# Digital Watering System
July 22nd, 2021, last changes on June 26th, 2022
I've found a very cheap set of capacitive soil moisture sensors and water pumps, plus relais and some plastic pipes:
There are thousands of offers of single pumps or sensors, but by way not as cheap as this set (28€). Customer reviews are pretty negative: each part differs from the description/depiction, wrong chips, "it does not work", but who cares - the price is inviting!
The delivered package did contain even one more pump than promised and an additional meter of the pipes. The pipes stink of something artificial. Not bad, but annoying.
The most interesting part for me were the sensors. Their sensing part is painted, so no oxidation should take place. Anyway, the electronics is unprotected, which is a source of problems (read below).
![Capacitive Soil Moisture Sensor Schematics](./img/soil_moisture_sensor_circuit.png)
**edit** Previously, I have referenced schematics from [the Cave Pearl Project](https://thecavepearlproject.org/2020/10/27/hacking-a-capacitive-soil-moisture-sensor-for-frequency-output/). Now, a new schematics is in place. There are some differences I have identified: the pin no. 5 (CONTrol voltage terminal) is not wired and the capacitors C1 and C2 are rather a part of the voltage regulation circuit. Resistor (R2, R3) and capacitor (C3) values seem to differ from mod to mod of the PCB. The role of the low-pass filter has been incorrectly presented. See my [new article that goes into details on this](https://miltschek.de/article_2022-06-26_Soil%20Moisture%20Sensors.html).
It wasn't quite clear to me, whether the analog signal is stable or growing with each timer iteration (as the design is based on a timer chip 555C). The latter would be a no-go for a simple ADC (analog-digital converter). A short check on an oscilloscope reassured myself: a clean stable voltage level, reacting immediately on surrounding amount of water.
C1 connected to the output. C2 connected to the R1 resistor.
It took a while to create a nice setup, to put the sensors into flowerpots, to lay the pipes and stuff. I'm powering the sensors with a 3.3V source and these are the first findings:
- All sensors are very similar in their characteristics. 100% water gives 2.64 - 2.74V output, while hanging-in-the-air 1.24 - 1.29V output.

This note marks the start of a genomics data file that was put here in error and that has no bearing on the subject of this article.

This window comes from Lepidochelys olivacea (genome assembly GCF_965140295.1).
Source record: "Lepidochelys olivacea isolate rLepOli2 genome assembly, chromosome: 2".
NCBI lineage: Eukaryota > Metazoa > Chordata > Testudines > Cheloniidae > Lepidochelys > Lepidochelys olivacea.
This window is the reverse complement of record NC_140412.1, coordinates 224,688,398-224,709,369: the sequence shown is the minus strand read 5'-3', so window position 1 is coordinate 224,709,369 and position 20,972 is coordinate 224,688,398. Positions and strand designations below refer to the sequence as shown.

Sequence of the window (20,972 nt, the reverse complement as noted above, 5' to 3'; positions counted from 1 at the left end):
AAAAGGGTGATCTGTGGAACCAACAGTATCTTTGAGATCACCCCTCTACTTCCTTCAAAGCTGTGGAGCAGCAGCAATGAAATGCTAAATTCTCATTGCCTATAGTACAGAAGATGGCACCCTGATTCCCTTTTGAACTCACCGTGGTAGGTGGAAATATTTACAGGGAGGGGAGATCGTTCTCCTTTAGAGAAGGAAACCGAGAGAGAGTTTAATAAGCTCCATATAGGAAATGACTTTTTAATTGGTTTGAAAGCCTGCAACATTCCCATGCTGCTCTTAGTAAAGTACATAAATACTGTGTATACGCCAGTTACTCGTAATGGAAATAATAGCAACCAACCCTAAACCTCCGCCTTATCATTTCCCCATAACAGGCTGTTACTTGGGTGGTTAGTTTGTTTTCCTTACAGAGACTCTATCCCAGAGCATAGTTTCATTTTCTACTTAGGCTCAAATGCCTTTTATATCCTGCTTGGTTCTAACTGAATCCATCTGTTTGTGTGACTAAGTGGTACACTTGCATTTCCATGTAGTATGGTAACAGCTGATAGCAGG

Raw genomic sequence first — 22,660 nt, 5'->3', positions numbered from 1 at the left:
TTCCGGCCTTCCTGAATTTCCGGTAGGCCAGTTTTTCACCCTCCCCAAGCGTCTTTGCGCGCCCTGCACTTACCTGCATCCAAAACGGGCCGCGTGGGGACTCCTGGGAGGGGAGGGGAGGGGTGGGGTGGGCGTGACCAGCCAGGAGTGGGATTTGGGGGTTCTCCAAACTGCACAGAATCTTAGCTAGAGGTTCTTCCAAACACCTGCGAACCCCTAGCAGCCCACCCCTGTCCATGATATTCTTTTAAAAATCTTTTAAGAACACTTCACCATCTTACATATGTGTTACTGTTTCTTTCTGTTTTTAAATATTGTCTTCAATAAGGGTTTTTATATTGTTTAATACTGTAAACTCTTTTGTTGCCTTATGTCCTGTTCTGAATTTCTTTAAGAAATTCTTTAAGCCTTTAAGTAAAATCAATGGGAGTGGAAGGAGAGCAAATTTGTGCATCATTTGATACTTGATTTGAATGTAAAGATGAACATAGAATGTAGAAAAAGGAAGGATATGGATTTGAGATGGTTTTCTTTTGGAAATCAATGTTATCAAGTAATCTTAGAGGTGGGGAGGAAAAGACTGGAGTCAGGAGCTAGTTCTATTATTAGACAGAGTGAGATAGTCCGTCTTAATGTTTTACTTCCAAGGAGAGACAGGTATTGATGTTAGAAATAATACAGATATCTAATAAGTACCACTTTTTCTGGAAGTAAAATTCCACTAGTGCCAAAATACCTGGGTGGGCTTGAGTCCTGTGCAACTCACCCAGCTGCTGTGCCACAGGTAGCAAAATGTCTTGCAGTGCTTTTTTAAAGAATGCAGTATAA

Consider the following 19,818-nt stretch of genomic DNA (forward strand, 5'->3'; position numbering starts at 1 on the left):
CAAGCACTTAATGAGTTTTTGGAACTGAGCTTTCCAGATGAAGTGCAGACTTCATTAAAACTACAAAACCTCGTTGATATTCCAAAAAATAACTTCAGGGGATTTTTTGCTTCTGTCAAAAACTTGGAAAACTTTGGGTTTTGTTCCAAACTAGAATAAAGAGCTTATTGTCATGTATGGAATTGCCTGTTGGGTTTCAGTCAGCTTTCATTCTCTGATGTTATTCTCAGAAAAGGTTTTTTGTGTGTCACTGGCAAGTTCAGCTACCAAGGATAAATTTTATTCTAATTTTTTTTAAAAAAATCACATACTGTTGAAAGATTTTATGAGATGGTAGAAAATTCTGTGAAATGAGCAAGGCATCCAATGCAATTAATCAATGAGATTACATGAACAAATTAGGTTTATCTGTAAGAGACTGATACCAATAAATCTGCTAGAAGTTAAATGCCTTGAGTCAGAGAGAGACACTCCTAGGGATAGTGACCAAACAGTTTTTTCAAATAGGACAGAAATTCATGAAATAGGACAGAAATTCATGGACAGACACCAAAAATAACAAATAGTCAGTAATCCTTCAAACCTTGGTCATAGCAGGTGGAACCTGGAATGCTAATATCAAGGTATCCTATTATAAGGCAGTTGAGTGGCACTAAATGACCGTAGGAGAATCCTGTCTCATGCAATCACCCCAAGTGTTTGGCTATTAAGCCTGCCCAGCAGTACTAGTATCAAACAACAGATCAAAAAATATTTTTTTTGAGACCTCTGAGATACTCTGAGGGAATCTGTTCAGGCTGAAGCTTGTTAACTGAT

- The readout stability over days is poor. As you see, the usable voltage range is quite narrow (1.5V in best case), so it makes a big difference for the watering algorithm whether you set 0.1V more or less as the threshold. Unfortunately, the daily deviation is even more than these 0.1V. So absolute values for an automated watering system are quite unrealistic.
- The naked electronics is - as expected - very sensitive to the environmental influence. Even a single water drop changes the readout significantly.
The pumps, although very cheap, do their work. I get like 1 liter in 50 seconds and the length of the pipe does not really influence it. They generate quite a lot of electromagnetic noise. Although I use a separate power source and no common ground for powering the pumps, the nearby Raspberry experiences transmission errors on a 5 cm long I2C line to/from an ADC (at 100kbaud).
## Electromagnetic noise
Just add a capacitor of 10nF - 100nF as close to the motor as possible (between GND and power line only, as as the frame is completely insulated by the plastic housing). This solved any data transmission issues I have experienced before.
## Naked electronics
The Internets say, you should fill it with epoxy. As I did not have it at hand, I've decided to pour hot melt glue on the naked circuit. It was *not* a good idea, because the glue shrinks while cooling down slightly. Due to the temperature, the glue seems to move some of the components in the cool-down process. Although it is as little as not visible by a naked eye, some of the connection get damaged this way. I've managed to repair the sensors by heating the glued area with hot air again, but the resilience of the solution is questionable.
Next try was to put it as a whole into a shrink insulation tube. As you see, a few reduction steps were required to meet the diameter of the cable. The obvious disadvantage is the limited sensitivity of the sensor.
# Update to the schematics
As the project continued growing, I needed additional sensors. This time I've got a 2.0 version of them. Some of the capacitors/resistors are different. Since it's impossible for me to measure the capacitors in-circuit, I can't tell the exact difference. Anyway, the voltage range along the axis dry-wet is sightly different. Did not observe any other differences.
Still, it is very interesting, what [Caffeine Owl](http://www.caffeineowl.com/electronics/rants/dfrobot-capacitive-probe/index.html) has found out. Namely, this circuit is not supposed to work at all :). At least not with the values in the official schematics.
# Update after one year of operation
The sensors did not suffer any further damages, although one of them shows some air bubbles under the protecting paint. The problematic component are the pumps. They are not really well protected against the water. Most of the motors got rusted inside and stopped rotating. Still, for this little money one season was a good result.
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